Security researchers in the US last week disagreed over how to educate Web users to prevent phishing attacks, but agreed on one thing: most current methods of user education are inadequate.
Moreover, it's also difficult to find a method that works because of the diversity of people who use the Web, said Lorrie Faith Cranor, associate research professor at Carnegie Mellon University.
"We've taken user education and found that some things work [with some users], but if we e-mail them out to others they don't work," she said at the Anti-Phishing Work Group (APWG) eCrime Researchers Summit
Markus Jakobsson, an associate professor of informatics at Indiana University, said that some of the mainstream advice for Web users about phishing can be misleading, and phishers are changing tactics, making that advice obsolete.
For instance, he cited a recent article in a widely read consumer magazine that provided tips for surfing the Web safely, including to "Install security software and stay current with the latest patches." While well-meaning, he said, this tip make users vulnerable.
"If we tell users that, then phishers may send out an e-mail saying, 'Here is the latest patch," Jakobsson said. A nervous user might follow the phisher's advice and unwittingly become prey, he said.
The situation isn't totally dire, however, and researchers are finding that some things do work. Usually education that appeals to human nature and people's general intuitiveness is more successful at making them less vulnerable to phishing, researchers said.
Aaron Emigh, executive vice president of technology at blog software and services provider Six Apart, said that people have been duped by miscreants for thousands of years, and that technology has made it easier for people to fall for scams in an infinitely scalable way. He said that security researchers should focus more on creating user interfaces that can't be compromised rather than trying to train users to identify scam sites.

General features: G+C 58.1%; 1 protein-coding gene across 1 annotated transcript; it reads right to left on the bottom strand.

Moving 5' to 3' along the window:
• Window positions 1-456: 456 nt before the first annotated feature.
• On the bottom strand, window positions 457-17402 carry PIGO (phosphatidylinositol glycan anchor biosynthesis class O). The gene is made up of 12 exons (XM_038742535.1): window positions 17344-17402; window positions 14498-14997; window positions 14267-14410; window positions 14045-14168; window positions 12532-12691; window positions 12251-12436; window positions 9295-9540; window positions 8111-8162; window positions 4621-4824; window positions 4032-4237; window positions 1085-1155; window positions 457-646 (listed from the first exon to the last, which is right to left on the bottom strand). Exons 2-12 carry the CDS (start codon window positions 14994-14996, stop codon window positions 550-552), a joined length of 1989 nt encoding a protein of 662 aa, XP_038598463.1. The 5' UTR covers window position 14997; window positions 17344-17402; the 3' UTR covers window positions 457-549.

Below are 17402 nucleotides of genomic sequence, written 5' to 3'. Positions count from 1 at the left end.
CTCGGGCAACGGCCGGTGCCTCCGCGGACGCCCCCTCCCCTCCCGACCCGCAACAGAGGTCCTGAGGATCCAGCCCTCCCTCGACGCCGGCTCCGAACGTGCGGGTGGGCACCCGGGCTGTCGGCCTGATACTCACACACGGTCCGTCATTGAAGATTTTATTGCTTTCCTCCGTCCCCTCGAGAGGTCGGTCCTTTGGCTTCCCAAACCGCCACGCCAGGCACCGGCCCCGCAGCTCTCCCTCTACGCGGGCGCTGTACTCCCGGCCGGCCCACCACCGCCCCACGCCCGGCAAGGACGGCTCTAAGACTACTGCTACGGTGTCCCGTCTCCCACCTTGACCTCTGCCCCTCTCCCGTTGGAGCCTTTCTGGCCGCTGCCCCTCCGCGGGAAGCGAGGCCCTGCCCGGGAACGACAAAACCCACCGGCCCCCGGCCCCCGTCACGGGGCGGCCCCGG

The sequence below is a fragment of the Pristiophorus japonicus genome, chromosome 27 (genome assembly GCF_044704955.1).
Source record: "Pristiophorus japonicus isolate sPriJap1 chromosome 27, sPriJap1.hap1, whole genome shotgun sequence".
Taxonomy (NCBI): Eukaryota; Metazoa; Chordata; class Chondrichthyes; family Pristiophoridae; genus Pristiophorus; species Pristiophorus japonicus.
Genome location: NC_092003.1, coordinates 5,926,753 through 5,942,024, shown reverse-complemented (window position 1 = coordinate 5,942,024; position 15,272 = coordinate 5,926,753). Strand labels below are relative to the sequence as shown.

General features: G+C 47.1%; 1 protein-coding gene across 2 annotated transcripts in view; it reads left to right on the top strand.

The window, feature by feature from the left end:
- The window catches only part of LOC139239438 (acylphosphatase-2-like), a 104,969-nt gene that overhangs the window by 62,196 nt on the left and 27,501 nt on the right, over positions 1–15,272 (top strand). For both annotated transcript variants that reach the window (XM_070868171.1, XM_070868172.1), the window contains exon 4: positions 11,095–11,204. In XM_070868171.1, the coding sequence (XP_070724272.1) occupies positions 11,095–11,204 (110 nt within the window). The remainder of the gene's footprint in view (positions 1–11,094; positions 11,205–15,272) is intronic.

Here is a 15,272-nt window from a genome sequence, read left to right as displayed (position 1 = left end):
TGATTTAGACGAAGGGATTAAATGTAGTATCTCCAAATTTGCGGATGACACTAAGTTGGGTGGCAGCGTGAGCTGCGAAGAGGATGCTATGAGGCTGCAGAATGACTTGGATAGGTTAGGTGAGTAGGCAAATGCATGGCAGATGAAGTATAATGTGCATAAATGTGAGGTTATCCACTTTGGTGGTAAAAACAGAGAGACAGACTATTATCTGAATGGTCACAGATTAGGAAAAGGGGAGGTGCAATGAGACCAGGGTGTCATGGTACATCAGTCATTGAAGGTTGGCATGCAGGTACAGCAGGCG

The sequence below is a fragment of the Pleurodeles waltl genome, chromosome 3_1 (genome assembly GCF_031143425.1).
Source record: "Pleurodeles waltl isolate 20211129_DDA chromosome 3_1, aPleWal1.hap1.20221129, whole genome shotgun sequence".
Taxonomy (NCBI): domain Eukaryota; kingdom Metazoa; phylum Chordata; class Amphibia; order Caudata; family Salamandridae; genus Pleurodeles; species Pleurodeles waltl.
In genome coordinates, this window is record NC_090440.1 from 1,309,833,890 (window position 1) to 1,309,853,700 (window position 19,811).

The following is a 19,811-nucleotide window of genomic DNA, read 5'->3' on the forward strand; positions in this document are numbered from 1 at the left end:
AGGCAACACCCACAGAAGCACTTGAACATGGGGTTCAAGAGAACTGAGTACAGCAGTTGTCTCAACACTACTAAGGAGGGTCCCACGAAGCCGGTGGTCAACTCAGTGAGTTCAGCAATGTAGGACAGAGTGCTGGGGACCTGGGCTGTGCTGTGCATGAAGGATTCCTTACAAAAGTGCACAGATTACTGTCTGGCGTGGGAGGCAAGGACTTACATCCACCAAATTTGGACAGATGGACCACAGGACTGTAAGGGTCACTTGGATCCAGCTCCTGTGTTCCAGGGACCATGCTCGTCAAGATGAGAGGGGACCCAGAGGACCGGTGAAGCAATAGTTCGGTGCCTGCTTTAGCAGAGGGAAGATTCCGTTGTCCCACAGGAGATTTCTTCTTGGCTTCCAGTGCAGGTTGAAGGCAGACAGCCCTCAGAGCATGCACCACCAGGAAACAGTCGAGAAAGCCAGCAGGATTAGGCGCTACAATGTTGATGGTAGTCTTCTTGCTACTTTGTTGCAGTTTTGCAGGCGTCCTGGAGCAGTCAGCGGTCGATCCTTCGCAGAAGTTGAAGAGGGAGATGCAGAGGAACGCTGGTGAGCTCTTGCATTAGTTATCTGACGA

"People learn a lot more from the experiences they have interacting with things than from declarative lessons," he said. "Right now a user can't tell the difference [between a good or bad URL] without a lot of passive indicators. The point is, people shouldn't even have to know what a URL is."
While that may be true, researchers said it doesn't solve the current problem at hand. But Cranor and researchers at Carnegie Mellon have had some success improving users' ability to identify phishing sites with two recent studies they've conducted.
In one, users were paid to read materials about phishing for 10 minutes. However, this method is not something that could work on a broader scale, she said. "We found that if you forced people to read the materials they do work, but you don't always have the [opportunity] to do that," she said.
Another, more viable method to reach users is a game Carnegie Mellon researchers invented called "Anti-Phishing Phil." The animated online game has Web users control a fish swimming around in an ocean filled with other creatures. When he gets close to another sea creature, a URL will appear and users must decide if the URL is legitimate or a phishing URL.
If the users get an answer right, they -- as Phil -- will get praise from Phil's father, another fish sitting at the bottom of the ocean scene. If the answer is wrong, a message will come up with information about what was wrong with the URL -- for example, the URL contains a series of numbers before the actual bank domain name, or the ".com" is broken up as "c.om."
Researchers tested users before and after they played the game, and found that their ability to spot phishing sites "improved significantly" after playing, Cranor said.
Why has a child's game been more effective than other methods to help educate Web users about phishing? According to Cranor, Anti-Phishing Phil, unlike other more banal educational materials, appeals to human nature. "It's fun and people like to win things," she said. "The training is fast and we focus on teaching actionable steps people can take to prevent phishing."